Wednesday, July 08, 2015

Japan Cuts ’15: Round Trip Heart

The Odakyu Electric Railway’s “Romancecar” is not exactly a Love Boat on rails, but it is known for its attentive service. Nobody upholds its standards better than Hachiko Hojo. After her chaotic childhood, she appreciates its rigid schedules and routines. As a result, she is more surprised than anyone when a flaky older passenger convinces her to take a sudden day trip in director-screenwriter Yuki Tanada’s Round Trip Heart (trailer here), which screens during Japan Cuts 2015, the Festival of New Japanese Film in New York.

Hojo is a paragon of customer service, whereas Michiyo Kubo frequently crushes bento boxes with her cart. Unfortunately, Kubo will have to take one run solo thanks to Yoichi Sakuraba. Hojo caught the producer of knock-off b-movies shoplifting snacks, but when she chased him through the Hakone station, the Romancecar pulled out without her. It is an inauspicious start to a relationship, but he makes it worse when he reads the private letter Hojo tried to discard.

Despite her anger, the fast-talking Sakuraba half-convinces Hojo the note from her long-estranged mother just might be a veiled suicide threat. It seems she too has traveled to Hakone, the scene of their one happy family vacation, with the intention of ending it all—or so Sakuraba argues. So maybe he quarter-convinces Hojo her mother has sent her a cry for help. Although she remains skeptical, she sets out with the middle-aged under-achiever, to revisit the sites of the fondly remembered family vacation, in hopes of preventing her mother from doing anything drastic.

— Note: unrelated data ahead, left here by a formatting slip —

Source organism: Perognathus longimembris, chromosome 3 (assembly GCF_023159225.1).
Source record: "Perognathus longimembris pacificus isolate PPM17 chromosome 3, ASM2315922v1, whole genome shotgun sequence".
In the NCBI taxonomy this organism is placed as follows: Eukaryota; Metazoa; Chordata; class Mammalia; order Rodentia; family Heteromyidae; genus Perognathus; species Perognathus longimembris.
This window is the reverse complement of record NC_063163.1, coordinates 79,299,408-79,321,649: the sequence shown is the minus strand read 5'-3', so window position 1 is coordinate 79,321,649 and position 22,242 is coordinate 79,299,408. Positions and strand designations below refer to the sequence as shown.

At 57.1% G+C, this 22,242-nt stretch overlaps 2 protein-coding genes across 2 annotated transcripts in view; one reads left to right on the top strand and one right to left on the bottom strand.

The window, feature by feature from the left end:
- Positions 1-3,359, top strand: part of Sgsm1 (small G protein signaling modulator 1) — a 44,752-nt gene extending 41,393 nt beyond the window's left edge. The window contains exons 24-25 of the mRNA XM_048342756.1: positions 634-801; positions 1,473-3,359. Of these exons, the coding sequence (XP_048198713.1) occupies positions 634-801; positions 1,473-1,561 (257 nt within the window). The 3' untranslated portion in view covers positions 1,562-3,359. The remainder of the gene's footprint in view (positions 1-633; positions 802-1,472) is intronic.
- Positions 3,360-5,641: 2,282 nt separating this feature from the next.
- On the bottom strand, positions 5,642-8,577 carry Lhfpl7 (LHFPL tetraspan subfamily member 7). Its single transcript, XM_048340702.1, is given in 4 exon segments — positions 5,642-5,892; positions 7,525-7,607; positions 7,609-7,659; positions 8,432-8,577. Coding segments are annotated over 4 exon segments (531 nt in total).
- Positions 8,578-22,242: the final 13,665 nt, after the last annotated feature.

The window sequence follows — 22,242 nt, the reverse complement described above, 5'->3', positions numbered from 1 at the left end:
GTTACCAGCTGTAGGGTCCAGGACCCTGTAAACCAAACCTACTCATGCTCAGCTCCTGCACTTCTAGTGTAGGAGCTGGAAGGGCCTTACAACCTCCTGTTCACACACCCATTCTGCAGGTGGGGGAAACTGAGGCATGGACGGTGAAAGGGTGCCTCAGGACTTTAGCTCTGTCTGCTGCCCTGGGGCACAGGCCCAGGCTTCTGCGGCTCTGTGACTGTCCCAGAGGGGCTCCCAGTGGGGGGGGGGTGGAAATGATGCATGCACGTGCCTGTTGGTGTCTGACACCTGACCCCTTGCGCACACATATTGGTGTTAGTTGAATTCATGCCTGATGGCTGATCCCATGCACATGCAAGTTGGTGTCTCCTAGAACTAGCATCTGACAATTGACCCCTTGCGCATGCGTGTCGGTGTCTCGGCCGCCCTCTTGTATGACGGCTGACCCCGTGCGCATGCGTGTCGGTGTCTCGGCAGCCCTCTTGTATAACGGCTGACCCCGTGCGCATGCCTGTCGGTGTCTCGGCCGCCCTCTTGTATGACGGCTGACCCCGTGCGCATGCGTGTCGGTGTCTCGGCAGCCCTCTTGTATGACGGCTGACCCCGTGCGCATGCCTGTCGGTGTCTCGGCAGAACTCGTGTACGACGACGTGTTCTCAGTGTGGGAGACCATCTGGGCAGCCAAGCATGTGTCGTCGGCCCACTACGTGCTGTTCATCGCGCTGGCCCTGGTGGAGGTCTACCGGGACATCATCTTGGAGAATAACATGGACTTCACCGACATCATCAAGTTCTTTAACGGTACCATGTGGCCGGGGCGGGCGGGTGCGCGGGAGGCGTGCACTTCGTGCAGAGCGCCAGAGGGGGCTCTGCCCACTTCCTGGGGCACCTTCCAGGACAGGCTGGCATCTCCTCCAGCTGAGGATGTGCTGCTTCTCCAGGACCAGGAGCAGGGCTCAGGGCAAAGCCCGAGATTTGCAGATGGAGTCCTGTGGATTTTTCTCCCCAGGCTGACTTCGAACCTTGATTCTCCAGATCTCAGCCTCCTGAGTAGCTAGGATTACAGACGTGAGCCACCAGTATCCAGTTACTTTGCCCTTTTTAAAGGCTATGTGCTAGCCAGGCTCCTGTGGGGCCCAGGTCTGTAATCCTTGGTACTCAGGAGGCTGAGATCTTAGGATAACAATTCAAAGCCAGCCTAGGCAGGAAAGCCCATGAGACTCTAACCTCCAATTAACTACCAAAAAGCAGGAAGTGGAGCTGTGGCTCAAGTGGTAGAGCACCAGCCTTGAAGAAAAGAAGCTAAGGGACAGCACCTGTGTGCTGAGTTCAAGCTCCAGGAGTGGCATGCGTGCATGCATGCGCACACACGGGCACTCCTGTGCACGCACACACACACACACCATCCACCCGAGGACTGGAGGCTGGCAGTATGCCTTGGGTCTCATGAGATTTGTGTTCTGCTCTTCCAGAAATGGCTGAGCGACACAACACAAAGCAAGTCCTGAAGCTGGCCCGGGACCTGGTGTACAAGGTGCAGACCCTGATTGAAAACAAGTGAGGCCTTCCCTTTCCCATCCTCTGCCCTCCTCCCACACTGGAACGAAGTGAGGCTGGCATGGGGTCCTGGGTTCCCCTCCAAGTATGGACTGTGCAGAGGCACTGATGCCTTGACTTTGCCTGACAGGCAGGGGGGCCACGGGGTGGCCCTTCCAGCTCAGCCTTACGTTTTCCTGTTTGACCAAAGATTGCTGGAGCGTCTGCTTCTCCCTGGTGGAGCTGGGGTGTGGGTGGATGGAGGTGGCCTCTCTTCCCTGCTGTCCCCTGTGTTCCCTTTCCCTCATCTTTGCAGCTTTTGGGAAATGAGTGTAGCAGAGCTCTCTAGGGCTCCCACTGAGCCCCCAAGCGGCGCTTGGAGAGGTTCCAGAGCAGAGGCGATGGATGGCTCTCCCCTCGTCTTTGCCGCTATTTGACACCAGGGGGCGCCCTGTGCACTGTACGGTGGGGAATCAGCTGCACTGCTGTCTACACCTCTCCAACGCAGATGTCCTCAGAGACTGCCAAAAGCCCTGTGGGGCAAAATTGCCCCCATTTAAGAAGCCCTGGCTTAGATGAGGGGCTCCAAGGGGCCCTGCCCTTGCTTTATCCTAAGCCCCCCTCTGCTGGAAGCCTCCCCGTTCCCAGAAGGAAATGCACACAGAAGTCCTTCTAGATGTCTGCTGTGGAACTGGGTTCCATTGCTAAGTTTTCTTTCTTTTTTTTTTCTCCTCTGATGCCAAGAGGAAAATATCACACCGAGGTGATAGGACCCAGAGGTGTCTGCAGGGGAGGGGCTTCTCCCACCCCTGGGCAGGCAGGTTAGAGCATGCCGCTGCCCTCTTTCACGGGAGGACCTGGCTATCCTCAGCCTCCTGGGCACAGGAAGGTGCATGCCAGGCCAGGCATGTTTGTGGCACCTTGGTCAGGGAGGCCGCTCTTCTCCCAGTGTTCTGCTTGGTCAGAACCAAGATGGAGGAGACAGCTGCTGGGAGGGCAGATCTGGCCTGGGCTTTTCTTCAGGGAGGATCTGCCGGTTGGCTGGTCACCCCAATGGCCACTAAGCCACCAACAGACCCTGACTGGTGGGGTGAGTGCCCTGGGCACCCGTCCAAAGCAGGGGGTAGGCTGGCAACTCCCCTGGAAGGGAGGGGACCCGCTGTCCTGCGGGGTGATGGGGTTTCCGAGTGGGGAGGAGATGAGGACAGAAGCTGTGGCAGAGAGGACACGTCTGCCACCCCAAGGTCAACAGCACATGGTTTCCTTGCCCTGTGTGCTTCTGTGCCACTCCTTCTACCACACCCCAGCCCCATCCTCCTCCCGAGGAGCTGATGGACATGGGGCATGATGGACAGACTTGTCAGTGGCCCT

Through flashbacks, we see how episodes from Hojo’s childhood trip to Hakone echo in the present day. Shrewdly though, Tanada does not force them into rigid parallels. She slowly opens up Hojo’s psyche, letting us discover over time just why she is so emotionally repressed. It is a simple story of ships passing, but the execution is remarkably sensitive and assured.

Lead actress Yuko Oshima was formerly a member of the teen idol pop group AKB48 before aging out, a la Menudo, which is not exactly a confidence-inspiring resume, but she is shockingly good as Hojo, giving the film its heart and soul. It is a quiet performance, but she expresses volumes with a look or a sigh.

Heart also represents a breakout for rubber-faced supporting player Koji Ookura, tapped as her co-lead. At first, he looks like he just bring more shtick, but he conveys all the insecurity and angst beneath Sakuraba’s bluster.

There is just an awful lot of emotional honesty to Oshima and Ookura’s work. Tanada almost takes things too far in the third act, but manages to pull the plane out of its tailspin at the last minute. Overall, the film has a vibe of peaceful sadness that is rather exquisite. You might think you have seen many films like it before—and probably have—yet, it lowers the boom on viewers just the same. Highly recommended for Oshima’ star-making turn, Round Trip Heart screens this Friday (7/10) at the Japan Society, as part of this year’s Japan Cuts.